The Muppets Review
It’s time to play the music, light the lights and get things started…..the now legendary opening to one of the most beloved shows of all time, The Muppet Show. First introduced back in 1976, The Muppets were superstars of their era, and made millions of “lovers, dreamers and me” fall in love with them. But after superstar status back then, over recent times they have been away from our screens with only The Muppet Christmas Carol being a sizeable hit, and only popping up now and again with their great brand of comedy and warmth.
What this movie's creators, Jason Segel and Nicholas Stoller, and director James Bobin have done somewhat bravely, is to present The Muppets as they have been in recent times: out of the limelight. Rather than a flashy, remake/reimagining of the shows and Muppet movies, Segel and co have created a story based around getting The Muppets back together.
The story centres around Muppet super-fan Walter, who along with older brother Gary (Segel) and Gary's fiancé Mary (Amy Adams), set off on a trip to Los Angeles, and with it, a visit to the Muppet Studios for a tour. But the Studios are deserted, and with The Muppets no longer together, Walter discovers a plan of battle by evil oil baron Tex Richman (Chris Cooper), who plans to knock down the Muppet Theatre for financial supremacy. Cue a round-the-world search, travelling by map, to seek out the rest of The Muppets, who are in rather different circles now: Gonzo is the biggest toilet businessman in America; Fozzie a lounge singer in a downbeat hotel, and Miss Piggy now in the fashion industry. Together, the gang must reunite to stage the biggest Muppet telethon ever, in a last-ditch attempt to save their theatre.
The Muppets is impossible not to love. It’s a movie that is filled with so much joy, so much energy that even the most “maniacal” of people will be swept up in its charm. Segel and Stoller have taken all the elements that make The Muppets so superb and fused them with some brilliant in-jokes and a little satirical slant (see 80’s robot’s internet connection) to make 100 minutes of sheer joy. Musical numbers are catchy and playful (Oscar winner “Man or Muppet” the stand-out), jokes come thick and fast, and with the talents of Segel, the brilliant Adams and Cooper, the film is just magic from beginning to end.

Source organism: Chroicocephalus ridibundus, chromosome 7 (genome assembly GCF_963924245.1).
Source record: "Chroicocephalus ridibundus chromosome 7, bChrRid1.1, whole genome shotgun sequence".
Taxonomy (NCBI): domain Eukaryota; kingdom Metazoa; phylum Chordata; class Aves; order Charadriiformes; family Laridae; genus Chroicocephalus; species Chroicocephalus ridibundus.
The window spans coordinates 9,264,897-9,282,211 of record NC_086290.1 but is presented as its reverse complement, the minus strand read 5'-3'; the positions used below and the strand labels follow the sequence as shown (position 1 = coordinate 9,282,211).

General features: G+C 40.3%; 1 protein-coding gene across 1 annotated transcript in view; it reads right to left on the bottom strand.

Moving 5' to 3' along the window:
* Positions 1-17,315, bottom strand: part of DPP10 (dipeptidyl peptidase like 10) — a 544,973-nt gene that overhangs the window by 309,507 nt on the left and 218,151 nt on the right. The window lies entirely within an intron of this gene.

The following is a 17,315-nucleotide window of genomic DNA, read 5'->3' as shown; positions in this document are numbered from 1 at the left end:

If there is a criticism of the film, it is perhaps its over-indulgence of celebrity cameos, particularly those of Jack Black and Zach Galifianakis, whose now tired, one-trick comedy styles come across as tedious and annoying. But, thanks to the likes of Emily Blunt, here reprising her Devil Wears Prada performance, Rashida Jones and the superb Jim “Sheldon Cooper” Parsons, the cameos on the whole are brilliant. (Also, check out the deleted Billy Crystal/Ricky Gervais scene on the disc, a huge shame it didn’t make it to the final cut.)
Funny, heart-warming and as uplifting as anything you could wish to see, The Muppets is this year’s best family movie, and one you will want to watch again and again.
Presented by Disney here in 1.78:1 widescreen, and with 1080p high-definition picture, The Muppets looks as good as it feels. Full of vibrant colour and settings, the film looks superb on the disc with exceptional picture clarity highlighting everything from the fur on Kermit’s head, to the striking Los Angeles skyline. Blacks too are strong throughout, with a few blemishes in places, particularly in the night scenes, but nothing that will deter your viewing pleasure.
The audio too is exceptional, presented here in 7.1 DTS-HD Master Audio. Flight of the Conchords music genius Bret McKenzie was responsible for the songs in the movie, and they are given some wonderful treatment throughout. The opening number “Life’s a Happy Song” is full of energy and heart, and the array of instruments used to bring the song to life are beautifully represented here. The Oscar winner “Man or Muppet” is a stirring ballad that sounds superb, but it’s the famous “Rainbow Connection” that will get your hairs up on end here, with some wonderful banjo and piano combinations bringing the song back to life. In addition, the great vocal talents are presented superbly, with Segel, Adams and the Muppet vocal team blasting out the screen, almost encouraging you to jump up and get involved.
Extras-wise, there is an array of great features on the disc. The commentary from Jason Segel, James Bobin and Nicholas Stoller offers some welcome insight and laughs between them, all talking about how much fun it was to make a Muppet movie.
There is a making-of featuring all of the Muppets, as well as the usual array of interviews. In addition, there is “The Longest Muppet blooper reel in history” which has some funny moments; a collection of deleted scenes with the aforementioned Gervais/Crystal appearance, as well as an extended opening telethon scene; an extended version of the Ted Richman song and a screen test. The stand-out feature though is the collection of spoof trailers from the film's brilliant marketing push, with some superb riffs on The Girl with the Dragon Tattoo, Fast and Furious, Rise of the Planet of the Apes and Green Lantern.
All in all, an excellent package from Disney, which coupled with the wonderful film, is an essential purchase this summer. Time to play the music once more…